To women vicars like me, it’s no surprise there are still people who believe we shouldn’t exist

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“A woman who claims to be a pastor is … just as a [sic] bad as a sex offender who is hired as a pastor.”

This tweet from a self-proclaimed Christian was doing the rounds this week and was vastly seen, shared, and commented on. This perspective isn’t new to female church leaders though. The famous 19th-century Baptist minister Charles Spurgeon in one of his sermons repeated a story of Samuel Johnson hearing of a woman preaching, to which he responded:

“Sir, a woman’s preaching is like a dog walking on his hind legs. It is not done well; but you are surprised to find it done at all.”

Thankfully, most of the responses to the tweet were akin to an incredulous raised eyebrow or two, but the reality is that this kind of thinking is part of a world that women leaders, and particularly women church leaders live in. It is simply the air that we breath, the water we swim in.

We live in an environment that suggests we are perhaps “not quite” priests. I have often thought of us as Schrödinger’s priests – like the cat, one day the box will be opened, but until then, it is perfectly OK to believe both that we are priests, and that we are not.

What is it like to live in this world? How do women survive and even perhaps thrive, as they seek to live out their calling? The truth is that some do manage to do this, and some will not. Imagine growing up in a church where you are told over and over again that there are some jobs that women simply do not do – not only that, but that God says it is sinful for women to do them, and sinful for men to “let” them.

It may be that some women simply won’t make it out of that box. But it is not completely hopeless. Most of us who have taken this journey will attest to a sense of calling, which we can not deny and which means that any obstacles shrink in our path.

Before the Church of England voted for legislation to allow women to be bishops in 2014, I often wondered about those women over history who had a calling to that role, and how sad it was that their calling was not fulfilled. But I then realised that even if the church at that time had not been able to confirm their calling, nothing could stop these women from living out who they were made to be by God.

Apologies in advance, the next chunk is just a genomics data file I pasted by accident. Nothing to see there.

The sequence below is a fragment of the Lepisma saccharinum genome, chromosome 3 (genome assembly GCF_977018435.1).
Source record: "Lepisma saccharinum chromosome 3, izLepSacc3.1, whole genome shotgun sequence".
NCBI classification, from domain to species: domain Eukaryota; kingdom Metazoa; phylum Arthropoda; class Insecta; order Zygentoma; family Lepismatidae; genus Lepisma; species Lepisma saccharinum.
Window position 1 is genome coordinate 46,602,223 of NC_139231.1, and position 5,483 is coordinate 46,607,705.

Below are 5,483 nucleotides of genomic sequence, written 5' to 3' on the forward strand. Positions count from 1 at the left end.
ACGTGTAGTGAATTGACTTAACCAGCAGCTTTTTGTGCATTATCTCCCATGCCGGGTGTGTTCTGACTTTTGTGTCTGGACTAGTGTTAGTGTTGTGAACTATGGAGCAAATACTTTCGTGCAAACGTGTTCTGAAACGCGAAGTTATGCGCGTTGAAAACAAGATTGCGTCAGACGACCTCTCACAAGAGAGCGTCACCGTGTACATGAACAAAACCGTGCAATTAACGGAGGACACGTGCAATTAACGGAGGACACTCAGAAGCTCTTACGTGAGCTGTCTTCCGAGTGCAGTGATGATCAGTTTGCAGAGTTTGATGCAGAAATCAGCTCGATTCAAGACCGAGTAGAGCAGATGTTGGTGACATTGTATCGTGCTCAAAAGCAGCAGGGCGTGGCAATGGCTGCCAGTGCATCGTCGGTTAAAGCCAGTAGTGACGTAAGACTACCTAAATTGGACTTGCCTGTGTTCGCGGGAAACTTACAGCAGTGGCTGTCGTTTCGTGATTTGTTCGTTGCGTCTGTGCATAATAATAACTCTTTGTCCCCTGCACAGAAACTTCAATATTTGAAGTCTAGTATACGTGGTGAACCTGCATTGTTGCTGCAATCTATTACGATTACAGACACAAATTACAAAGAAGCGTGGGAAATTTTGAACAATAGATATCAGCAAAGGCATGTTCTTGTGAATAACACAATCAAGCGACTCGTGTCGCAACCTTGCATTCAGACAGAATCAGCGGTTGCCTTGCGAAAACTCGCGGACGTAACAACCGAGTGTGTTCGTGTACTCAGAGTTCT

I received the ministry of women bishops before the church caught up with what God was doing and made it official – it has often been that way; that the church has to catch up with the wild and surprising God who we follow.

And yet, until the affirmation of female church leaders is universal and loudly proclaimed by the church, it cannot help but affect us, no matter how resilient we try to be. Some women won’t make it, they won’t even begin their journeys because their path is blocked. Women will always have to use precious energy to resist the narrative that we may be church leaders, but we may not. 

When the Roman Catholic Church forced astronomer Galileo Galilei to recant his theory that the earth orbits the sun, it is purported that he said:

“And yet it moves.”

And so for now, female church leaders must face their churches and keep saying in response to those who deny we exist: “And yet, here we are.”

 

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